VMware's Exec Hirings Won't Close Up EUC Gaps
I'm a fan of VMware, but I must confess that I have been frustrated with their End-User Computing strategy and execution. The only moves I see VMware making in this space are either the wrong ones or "not enough" ones. VMware has hired away a ton of Citrix employees and executives to tighten up the EUC offerings. Having the right team is crucial, but it is far from being enough and far from being drastically effective if the technology they will be in charge of is limited.
VMware has obviously embraced and strongly believes in the end-to-end EUC vision of allowing people to work anywhere, on any device. It has taken steps in completing this vision, but it is still lacking some crucial components. So instead of focusing on how to fill these gaps, VMware goes out and acquires a DaaS company.
Don't get me wrong, DaaS is important, but it is not that important and it is not on any company's radar in any serious way. I am pretty sure that VMware realizes that there really isn't an opportunity for DaaS in the enterprise YET and that most of what's going on today is hype and it will stay that way for the foreseeable future.
After the recent Citrix acquisition of Framehawk, VMware definitely needs to make acquisitions to reinforce its position and vision and capabilities for enterprise customers that are looking for end-to-end solutions that can:
- Unify all resource access from an enterprise app store (Windows, Mobile, SaaS, Data, etc.).
- Deliver Windows apps and desktops to any form factor device.
- Manage or govern mobile devices, especially in the wake of imminent security threats to mobile devices.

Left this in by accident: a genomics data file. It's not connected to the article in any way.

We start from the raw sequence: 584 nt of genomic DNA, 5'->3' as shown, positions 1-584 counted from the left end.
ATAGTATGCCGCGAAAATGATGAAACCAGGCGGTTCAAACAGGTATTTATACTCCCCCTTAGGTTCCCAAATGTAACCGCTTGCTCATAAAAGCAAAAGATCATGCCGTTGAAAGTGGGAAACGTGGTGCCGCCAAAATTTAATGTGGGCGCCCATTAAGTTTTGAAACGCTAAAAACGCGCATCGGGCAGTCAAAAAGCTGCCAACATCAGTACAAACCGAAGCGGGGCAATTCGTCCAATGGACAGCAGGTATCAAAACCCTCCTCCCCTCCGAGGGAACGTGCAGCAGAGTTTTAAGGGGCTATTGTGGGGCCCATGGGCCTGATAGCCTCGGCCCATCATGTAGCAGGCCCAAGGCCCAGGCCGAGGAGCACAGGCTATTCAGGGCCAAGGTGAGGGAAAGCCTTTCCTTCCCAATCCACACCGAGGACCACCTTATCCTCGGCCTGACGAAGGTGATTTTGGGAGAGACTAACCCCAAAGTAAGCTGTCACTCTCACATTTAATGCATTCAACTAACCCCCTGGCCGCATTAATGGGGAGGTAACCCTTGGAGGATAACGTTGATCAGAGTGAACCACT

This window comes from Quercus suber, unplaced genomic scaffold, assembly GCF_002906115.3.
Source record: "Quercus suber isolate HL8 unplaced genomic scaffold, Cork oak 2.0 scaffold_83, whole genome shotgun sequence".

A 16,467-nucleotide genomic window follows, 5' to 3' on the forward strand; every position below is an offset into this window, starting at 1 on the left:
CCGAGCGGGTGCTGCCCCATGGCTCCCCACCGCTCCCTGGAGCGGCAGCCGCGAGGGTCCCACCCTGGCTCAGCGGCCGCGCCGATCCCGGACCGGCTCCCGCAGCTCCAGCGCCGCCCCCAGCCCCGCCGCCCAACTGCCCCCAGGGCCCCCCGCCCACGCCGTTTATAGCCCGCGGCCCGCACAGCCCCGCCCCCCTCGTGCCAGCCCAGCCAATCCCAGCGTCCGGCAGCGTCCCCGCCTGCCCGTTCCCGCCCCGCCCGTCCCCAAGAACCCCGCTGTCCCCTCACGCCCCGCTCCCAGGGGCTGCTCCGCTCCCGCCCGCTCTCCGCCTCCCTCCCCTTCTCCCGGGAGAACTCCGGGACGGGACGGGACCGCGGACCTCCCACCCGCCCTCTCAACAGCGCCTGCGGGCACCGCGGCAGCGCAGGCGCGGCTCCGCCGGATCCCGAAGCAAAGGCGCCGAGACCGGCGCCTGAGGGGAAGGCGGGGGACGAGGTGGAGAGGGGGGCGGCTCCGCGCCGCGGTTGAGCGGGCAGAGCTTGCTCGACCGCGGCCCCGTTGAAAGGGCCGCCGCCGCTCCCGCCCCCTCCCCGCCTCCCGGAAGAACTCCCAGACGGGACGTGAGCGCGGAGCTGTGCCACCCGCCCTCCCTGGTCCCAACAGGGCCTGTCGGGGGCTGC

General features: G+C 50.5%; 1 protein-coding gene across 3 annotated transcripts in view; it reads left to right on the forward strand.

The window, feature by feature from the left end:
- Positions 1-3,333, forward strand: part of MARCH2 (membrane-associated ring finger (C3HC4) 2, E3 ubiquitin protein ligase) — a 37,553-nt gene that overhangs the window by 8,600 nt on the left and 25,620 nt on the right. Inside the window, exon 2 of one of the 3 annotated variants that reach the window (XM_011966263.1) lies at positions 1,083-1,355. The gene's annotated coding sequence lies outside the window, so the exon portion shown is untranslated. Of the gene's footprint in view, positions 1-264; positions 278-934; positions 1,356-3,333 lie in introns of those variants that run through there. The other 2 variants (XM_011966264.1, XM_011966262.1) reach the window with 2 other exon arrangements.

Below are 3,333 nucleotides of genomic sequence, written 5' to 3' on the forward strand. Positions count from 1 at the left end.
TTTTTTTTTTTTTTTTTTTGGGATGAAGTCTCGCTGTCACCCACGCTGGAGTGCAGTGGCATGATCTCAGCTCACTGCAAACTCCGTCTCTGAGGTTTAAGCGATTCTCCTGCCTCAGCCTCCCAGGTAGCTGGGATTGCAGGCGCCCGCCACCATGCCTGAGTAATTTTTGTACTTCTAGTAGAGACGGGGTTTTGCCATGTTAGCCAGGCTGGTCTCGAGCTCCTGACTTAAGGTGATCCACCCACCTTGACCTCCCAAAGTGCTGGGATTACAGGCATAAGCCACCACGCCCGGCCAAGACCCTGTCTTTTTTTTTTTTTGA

- Address the Dropbox problem in the enterprise.
These are just a subset of what enterprises are looking for and VMware needs to plug the gaps in the portfolio and here's what I suggest for starters:
Acquire an MDM/MAM company. I've said this a thousand times here and on my other blogs hosted on InformationWeek, and I've been saying it for years. VMware, some good picks are MobileIron or AirWatch, or look at OpenPeak. Look at the latter if you don't care about existing customer base, as the technology is solid. Stop fiddling around with this and make an acquisition.
Yes, MDM is still very relevant because enterprises like Home Depot, United Airlines, American, Belly Card and many others are deploying income-generating enterprise applications on company-issued devices that need to be managed. These are not BYOD scenarios and this segment will continue to grow. What exactly are you waiting for? You also need a way to manage Windows Phone, iOS, and Android in a bit more uniform way as opposed to two differing strategies.
I am not sure what happened to AppBlast, but after the Citrix acquisition of Framehawk, I suggest that you acquire Mainframe2 and bring AppBlast to life--please! You need a way to deliver seamless applications to devices. The idea that everyone is going to get a desktop is happening less so now, so let's move on and plug the devices gap. Pick up Mainframe2 or a similar company.
How much longer will your solution rely on PCoIP and you don't own the intellectual property for this protocol yet?! Really, why would you not pick this up and consolidate it? Why the hesitance? PCoIP also has a connection to RDSH, so you at least have RemoteApplications as well. I would love an answer for this one.
Please, please take EMC's Syncplicity product and consolidate it with Horizon Data to reinforce the product's capabilities, so you don't compete in that area. I know the products are not the same, but that product belongs in the VMware portfolio anyway.
So, minting your team with executives is not enough. You need to make some serious acquisitions and rearrangements in the EUC business unit in order to position the company to address the needs and requirements of the enterprise. Maybe after you tackle all these gaps, the market will then be primed for DaaS.
I sincerely hope the DaaS move was not a knee-jerk reaction to Amazon entering the DaaS space. VMware and Amazon are very different and cater to different customers. Sure, they intersect in some places, but for the most part, you belong in the enterprise and Amazon is looking in from the consumer side and trying to break into the enterprise.
Posted by Elias Khnaser on 01/13/2014 at 3:35 PM